Safety First

Safety First


Before helmets existed,

I rode my bike dozens of miles

to the pool, tennis courts,

and library. My bare head


sailed through updrafts

as I encircled the middle school

parking lot, for no reason


except it was there. Injury

happened to other people,

but I never gave it much thought.


Later, my own son, swaddled

in knee and elbow pads,

head encased in a sturdy


fiberglass helmet, wobbled

down the sidewalk for half a block,

then proclaimed he didn’t care


if he ever rode a bicycle.

After thirty-two years,

he still doesn’t know how.

3 thoughts on “Safety First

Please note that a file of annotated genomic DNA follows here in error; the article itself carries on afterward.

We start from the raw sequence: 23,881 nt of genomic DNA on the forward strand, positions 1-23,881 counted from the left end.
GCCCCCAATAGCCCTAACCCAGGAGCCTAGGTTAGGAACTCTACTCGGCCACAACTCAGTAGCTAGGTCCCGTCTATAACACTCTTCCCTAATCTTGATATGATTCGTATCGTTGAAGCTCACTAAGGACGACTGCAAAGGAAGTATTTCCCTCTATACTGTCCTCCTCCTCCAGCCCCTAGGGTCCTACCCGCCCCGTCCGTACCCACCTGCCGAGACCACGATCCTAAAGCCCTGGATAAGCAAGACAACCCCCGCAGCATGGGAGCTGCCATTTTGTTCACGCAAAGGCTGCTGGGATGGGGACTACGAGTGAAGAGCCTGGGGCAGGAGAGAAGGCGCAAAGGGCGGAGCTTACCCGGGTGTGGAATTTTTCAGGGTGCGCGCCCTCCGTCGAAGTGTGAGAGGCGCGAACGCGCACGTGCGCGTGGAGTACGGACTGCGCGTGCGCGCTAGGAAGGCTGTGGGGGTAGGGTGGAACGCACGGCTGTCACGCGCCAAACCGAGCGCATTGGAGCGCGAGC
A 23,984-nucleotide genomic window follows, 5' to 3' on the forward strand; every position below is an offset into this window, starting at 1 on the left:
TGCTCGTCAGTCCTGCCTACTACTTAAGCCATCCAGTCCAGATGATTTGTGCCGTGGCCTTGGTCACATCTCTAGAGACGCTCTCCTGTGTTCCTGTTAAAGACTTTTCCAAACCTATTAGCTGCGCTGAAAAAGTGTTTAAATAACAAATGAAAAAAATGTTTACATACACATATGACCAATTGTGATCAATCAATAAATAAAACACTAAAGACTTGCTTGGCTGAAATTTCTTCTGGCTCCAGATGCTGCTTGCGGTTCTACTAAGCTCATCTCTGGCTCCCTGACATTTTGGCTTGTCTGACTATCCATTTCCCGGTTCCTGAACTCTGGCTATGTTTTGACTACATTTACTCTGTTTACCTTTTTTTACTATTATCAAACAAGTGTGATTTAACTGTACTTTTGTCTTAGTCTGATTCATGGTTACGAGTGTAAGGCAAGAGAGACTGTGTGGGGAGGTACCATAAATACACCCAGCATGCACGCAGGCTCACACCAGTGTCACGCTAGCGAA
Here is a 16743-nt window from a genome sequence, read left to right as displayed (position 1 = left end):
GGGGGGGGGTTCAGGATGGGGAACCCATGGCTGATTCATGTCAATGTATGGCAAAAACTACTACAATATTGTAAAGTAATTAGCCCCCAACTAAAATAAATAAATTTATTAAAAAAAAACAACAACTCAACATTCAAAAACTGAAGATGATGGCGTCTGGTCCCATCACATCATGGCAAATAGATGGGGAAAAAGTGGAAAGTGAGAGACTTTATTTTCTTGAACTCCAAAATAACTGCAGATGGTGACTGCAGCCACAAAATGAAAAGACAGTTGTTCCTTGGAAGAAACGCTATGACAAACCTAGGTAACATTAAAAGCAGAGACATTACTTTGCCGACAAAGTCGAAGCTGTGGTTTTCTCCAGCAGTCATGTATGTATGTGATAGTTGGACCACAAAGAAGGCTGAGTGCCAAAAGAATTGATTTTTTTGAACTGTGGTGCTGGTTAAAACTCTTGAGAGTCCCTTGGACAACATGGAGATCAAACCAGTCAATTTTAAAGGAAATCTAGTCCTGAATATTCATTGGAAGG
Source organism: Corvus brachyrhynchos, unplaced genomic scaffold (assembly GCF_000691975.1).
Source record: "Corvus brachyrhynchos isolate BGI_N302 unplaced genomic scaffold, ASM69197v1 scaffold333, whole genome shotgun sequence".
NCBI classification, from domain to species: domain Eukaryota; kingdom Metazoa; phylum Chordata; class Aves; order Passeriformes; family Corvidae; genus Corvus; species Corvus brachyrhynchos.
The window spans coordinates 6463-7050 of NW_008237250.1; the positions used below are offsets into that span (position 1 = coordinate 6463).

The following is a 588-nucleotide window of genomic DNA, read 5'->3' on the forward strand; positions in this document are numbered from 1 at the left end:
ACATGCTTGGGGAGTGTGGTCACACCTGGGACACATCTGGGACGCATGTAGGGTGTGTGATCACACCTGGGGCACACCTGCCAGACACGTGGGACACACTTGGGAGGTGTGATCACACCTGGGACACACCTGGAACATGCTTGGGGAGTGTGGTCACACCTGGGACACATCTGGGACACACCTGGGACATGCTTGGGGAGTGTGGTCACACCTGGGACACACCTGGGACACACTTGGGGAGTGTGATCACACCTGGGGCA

1. I too grew up in the pre-helmet days, and you conjure them so well and economically in the opening of this poem! I think your choices of where / how to break those beginning stanzas are great (after “bare head” and after “no reason”)–breaking in those places really allows the words to breathe, the poem to open up, and readers to feel the freedom of those days. The period at the end of the third stanza then marks a decisive end before your shift to the times of helmet expectations, and the period has all the more force because of the way you’ve treated the earlier two stanzas.

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